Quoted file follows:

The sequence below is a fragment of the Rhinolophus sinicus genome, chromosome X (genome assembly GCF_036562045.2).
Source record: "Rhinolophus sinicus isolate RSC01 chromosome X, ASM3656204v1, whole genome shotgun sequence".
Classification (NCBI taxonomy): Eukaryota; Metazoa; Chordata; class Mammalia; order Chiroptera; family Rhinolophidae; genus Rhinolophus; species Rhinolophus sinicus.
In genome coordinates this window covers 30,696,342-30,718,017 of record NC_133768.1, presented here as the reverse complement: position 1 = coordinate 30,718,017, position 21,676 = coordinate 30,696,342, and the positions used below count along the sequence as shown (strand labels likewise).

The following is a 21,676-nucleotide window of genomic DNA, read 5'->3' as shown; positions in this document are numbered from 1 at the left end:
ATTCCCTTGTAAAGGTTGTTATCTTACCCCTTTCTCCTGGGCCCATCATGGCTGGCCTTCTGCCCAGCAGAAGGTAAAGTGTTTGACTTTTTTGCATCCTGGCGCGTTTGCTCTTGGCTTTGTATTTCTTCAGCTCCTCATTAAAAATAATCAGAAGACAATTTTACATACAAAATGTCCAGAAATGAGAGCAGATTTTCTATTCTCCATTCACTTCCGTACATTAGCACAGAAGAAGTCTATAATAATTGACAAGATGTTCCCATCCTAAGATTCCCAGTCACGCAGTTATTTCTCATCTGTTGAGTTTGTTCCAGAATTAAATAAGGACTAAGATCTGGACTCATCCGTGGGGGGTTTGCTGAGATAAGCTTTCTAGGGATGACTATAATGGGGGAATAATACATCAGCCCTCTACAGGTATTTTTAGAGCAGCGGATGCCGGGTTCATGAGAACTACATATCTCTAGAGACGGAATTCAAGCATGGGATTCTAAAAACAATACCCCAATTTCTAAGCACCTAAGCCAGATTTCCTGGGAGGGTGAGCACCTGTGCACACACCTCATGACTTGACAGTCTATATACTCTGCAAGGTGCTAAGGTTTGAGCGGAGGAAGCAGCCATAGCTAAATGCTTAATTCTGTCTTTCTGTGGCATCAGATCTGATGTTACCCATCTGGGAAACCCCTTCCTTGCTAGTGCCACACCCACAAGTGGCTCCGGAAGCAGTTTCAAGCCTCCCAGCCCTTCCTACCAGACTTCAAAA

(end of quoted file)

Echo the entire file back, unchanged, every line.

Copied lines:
The sequence below is a fragment of the Rhinolophus sinicus genome, chromosome X (genome assembly GCF_036562045.2).
Source record: "Rhinolophus sinicus isolate RSC01 chromosome X, ASM3656204v1, whole genome shotgun sequence".
Classification (NCBI taxonomy): Eukaryota; Metazoa; Chordata; class Mammalia; order Chiroptera; family Rhinolophidae; genus Rhinolophus; species Rhinolophus sinicus.
In genome coordinates this window covers 30,696,342-30,718,017 of record NC_133768.1, presented here as the reverse complement: position 1 = coordinate 30,718,017, position 21,676 = coordinate 30,696,342, and the positions used below count along the sequence as shown (strand labels likewise).

The following is a 21,676-nucleotide window of genomic DNA, read 5'->3' as shown; positions in this document are numbered from 1 at the left end:
ATTCCCTTGTAAAGGTTGTTATCTTACCCCTTTCTCCTGGGCCCATCATGGCTGGCCTTCTGCCCAGCAGAAGGTAAAGTGTTTGACTTTTTTGCATCCTGGCGCGTTTGCTCTTGGCTTTGTATTTCTTCAGCTCCTCATTAAAAATAATCAGAAGACAATTTTACATACAAAATGTCCAGAAATGAGAGCAGATTTTCTATTCTCCATTCACTTCCGTACATTAGCACAGAAGAAGTCTATAATAATTGACAAGATGTTCCCATCCTAAGATTCCCAGTCACGCAGTTATTTCTCATCTGTTGAGTTTGTTCCAGAATTAAATAAGGACTAAGATCTGGACTCATCCGTGGGGGGTTTGCTGAGATAAGCTTTCTAGGGATGACTATAATGGGGGAATAATACATCAGCCCTCTACAGGTATTTTTAGAGCAGCGGATGCCGGGTTCATGAGAACTACATATCTCTAGAGACGGAATTCAAGCATGGGATTCTAAAAACAATACCCCAATTTCTAAGCACCTAAGCCAGATTTCCTGGGAGGGTGAGCACCTGTGCACACACCTCATGACTTGACAGTCTATATACTCTGCAAGGTGCTAAGGTTTGAGCGGAGGAAGCAGCCATAGCTAAATGCTTAATTCTGTCTTTCTGTGGCATCAGATCTGATGTTACCCATCTGGGAAACCCCTTCCTTGCTAGTGCCACACCCACAAGTGGCTCCGGAAGCAGTTTCAAGCCTCCCAGCCCTTCCTACCAGACTTCAAAA